To herald in the New Year, we bring back the writer who contributed “Welcome Home Primo” to our November series, as she asks the Holy Virgin to aid her in a decision too big for her young heart alone. Here, she kneels for all immigrants and all Dreamers, and all the young people whose parents face danger in the shifting of their temporarily protected status, as impossible decisions and changes loom larger each day. We reintroduce her in the hope that she will be able to claim both stories, with safety for her family, under her own name.
“The Light with the Answer”
I just wanted to know if God was still listening me. This little flame in front of me, all fired up and shaken, reflects my inner self. It’s unsettled as I am. This angry little flame reflected off my eyes. As if the devil himself was laughing at me, pointing at me, in this Holy Catholic Church.
I’m two rows away from Jesus Christ. My knees are clinging to the very bench that I am praying on.
“God, please let my parents get back safely, just please, let us get there and come back without a problem.”
I kneel for all the immigrants. I kneel for the Dreamers who were probably confused when crossing the desert. For the innocent little babies who were probably injected with sleeping medication because an entire group should not be caught over the wails of a child. For victims of violence, who left their native countries because their foreheads foresaw the bullet that would take their lives. For my parents, who need to go El Salvador because they need a legal entrance into the United States.
“God, listen, our lawyer said they need one legal entrance, just one. Give me a sign that we can go and come back okay. Just one, that’s all I need from you. Forget everything I have ever asked for, I just want my parents to be able to stay. If we don’t do this then they need to wait for their papers in El Salvador for a year. God, are you even listening to me anymore?”
The flame in front of me starts erratically moving side to side, flashing at me like siren lights. It’s bouncing like a child eager to take her first steps. Its yellows and reds glow in my eyes, almost so bright as if their light was created just to blind me. The flame is screaming and shouting at me with directions. Directions I cannot decode.
“God, what is it that you’re telling me?” I ask. “Should we not go, God? Is that what you’re telling me?”
My knees are aching. What sacrifice am I making if God isn’t listening to me anymore? What have I done for God to leave me in the dark? He’s supposed to guide me with his light. But the only light I see is screaming at me.
My heart is being grabbed out of my chest. My tears have been built up to stream down my face at this very moment.
“Why is it that you are not listening, God? Have I disappointed you?” I ask.
I look at the couple next to me. I begin to wonder if their pain is greater than mine. My heart is aching. The thought of my parents being ripped away from me for a year pierces my flesh. It scrapes my skin letting me bleed slowly to death.
“They’re all I have on this earth, God. Why aren’t you answering me?” I scream.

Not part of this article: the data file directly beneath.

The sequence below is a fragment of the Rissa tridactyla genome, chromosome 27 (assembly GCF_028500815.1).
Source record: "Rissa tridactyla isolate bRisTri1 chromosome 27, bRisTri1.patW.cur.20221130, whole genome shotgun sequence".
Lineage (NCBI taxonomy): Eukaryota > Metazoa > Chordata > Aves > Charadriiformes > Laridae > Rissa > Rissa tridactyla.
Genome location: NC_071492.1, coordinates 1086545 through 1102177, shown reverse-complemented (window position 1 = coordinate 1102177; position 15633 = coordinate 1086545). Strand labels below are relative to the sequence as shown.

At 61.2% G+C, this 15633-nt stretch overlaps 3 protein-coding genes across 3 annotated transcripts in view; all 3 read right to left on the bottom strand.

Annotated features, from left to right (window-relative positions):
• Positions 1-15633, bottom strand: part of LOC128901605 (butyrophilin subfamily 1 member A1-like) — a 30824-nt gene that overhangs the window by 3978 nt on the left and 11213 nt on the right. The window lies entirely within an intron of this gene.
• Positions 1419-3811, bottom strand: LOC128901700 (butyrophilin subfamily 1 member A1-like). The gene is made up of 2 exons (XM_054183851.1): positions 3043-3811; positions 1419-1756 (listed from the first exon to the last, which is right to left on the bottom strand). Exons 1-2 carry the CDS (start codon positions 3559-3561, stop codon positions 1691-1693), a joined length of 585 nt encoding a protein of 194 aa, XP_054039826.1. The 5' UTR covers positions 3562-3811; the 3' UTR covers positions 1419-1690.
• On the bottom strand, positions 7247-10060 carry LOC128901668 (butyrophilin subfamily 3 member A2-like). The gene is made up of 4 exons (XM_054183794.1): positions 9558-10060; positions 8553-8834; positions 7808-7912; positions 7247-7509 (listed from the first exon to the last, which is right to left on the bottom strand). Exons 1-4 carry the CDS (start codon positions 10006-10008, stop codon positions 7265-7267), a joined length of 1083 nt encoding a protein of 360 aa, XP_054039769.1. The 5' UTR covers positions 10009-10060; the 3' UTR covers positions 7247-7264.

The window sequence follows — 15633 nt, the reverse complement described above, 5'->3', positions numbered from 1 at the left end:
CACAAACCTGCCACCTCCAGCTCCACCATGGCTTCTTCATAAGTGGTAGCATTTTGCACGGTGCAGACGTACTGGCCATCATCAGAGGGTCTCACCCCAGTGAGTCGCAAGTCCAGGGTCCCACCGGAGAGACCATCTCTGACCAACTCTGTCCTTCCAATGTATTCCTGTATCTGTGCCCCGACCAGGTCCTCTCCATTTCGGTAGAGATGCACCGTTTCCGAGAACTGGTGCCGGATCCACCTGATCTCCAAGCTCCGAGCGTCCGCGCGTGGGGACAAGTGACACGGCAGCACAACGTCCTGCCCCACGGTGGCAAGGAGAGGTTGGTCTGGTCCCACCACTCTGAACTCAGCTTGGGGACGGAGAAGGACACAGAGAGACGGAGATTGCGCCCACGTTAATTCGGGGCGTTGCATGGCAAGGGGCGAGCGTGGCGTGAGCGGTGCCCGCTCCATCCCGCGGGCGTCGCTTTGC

I look around at the white walls. At each stained glass window. Jesus wears his crown of thorns. Blood is dripping down his forehead. He has fallen carrying the cross. I begin to wonder whether I am living an image of Him. Am I obliged to carry this weight, the weight of deciding whether we leave the United States or stay? The lawyer said, “Go.” Why am I hesitating? Why is it that first-generation children are expected to make all the hard decisions? Why is it that the decision of leaving this country for a week must rest in my hands?
I have my parents running around, searching for an answer. We call one lawyer one week. We drive miles to meet with another lawyer the next week. We wake up early to meet with another lawyer. We come home late from meeting with another. Why must I turn to lawyers before I turn to you, my God? I’m tired. My parents are tired.
“Why have I hesitated to come to your House, Dios mío?” I ask.
I continue to kneel in this empty church. This white empty church filled with religious figures, Jesus Christ, baby Jesus, Virgin Mary. So much spirituality around me, yet I feel untouched by any of them. The only physical beings are the couple and me. I hear a whisper. Yet, the couple is too far to figure out what they are saying. As I lose interest in trying to understand their pain, my eyes begin to blur.
I can’t see the candle flame anymore, just little specks of yellows and reds. My eyes are blurry. I’m gasping for air. I can’t see the flame any longer, but I know the reds and yellows are standing still. Perfectly still. Just a swift little shake from left to right here and then. Like a calm wave. My eyes begin to water as God blurs my vision.
“Why are you shielding me, God? Why can’t you let me see your light?” I ask.
My lungs begin to expand, allowing me to breath. One big breath and I can suddenly stand on my feet again. My eyes are dried up. I decide to leave my white holy church, filled with colorful stained glass windows. I decide to leave the brown benches that held my knees up as I felt I was slipping into the earth. I pass the holy water that the priest uses to baptize babies. I walk away without an answer.
“Wait,” I think to myself, “I can’t just not say goodbye to Virgin Mary.”
“Hola, Virgencita. No estoy bien,” I say to my Mother as I walk into her dedicated room,
I walk into her room. It has so many candles. Candles that are meant to illuminate our Mother. Candles that are meant to keep her spirits high after the Romans killed her one and only son. I go to kneel in front of her. As I go to kneel, she becomes bright. The bulb above her head turns on and illuminates her entire body.
“Gracias, Diosito y Virgencita, we are going to El Salvador,” I say.
I leave church with an answer.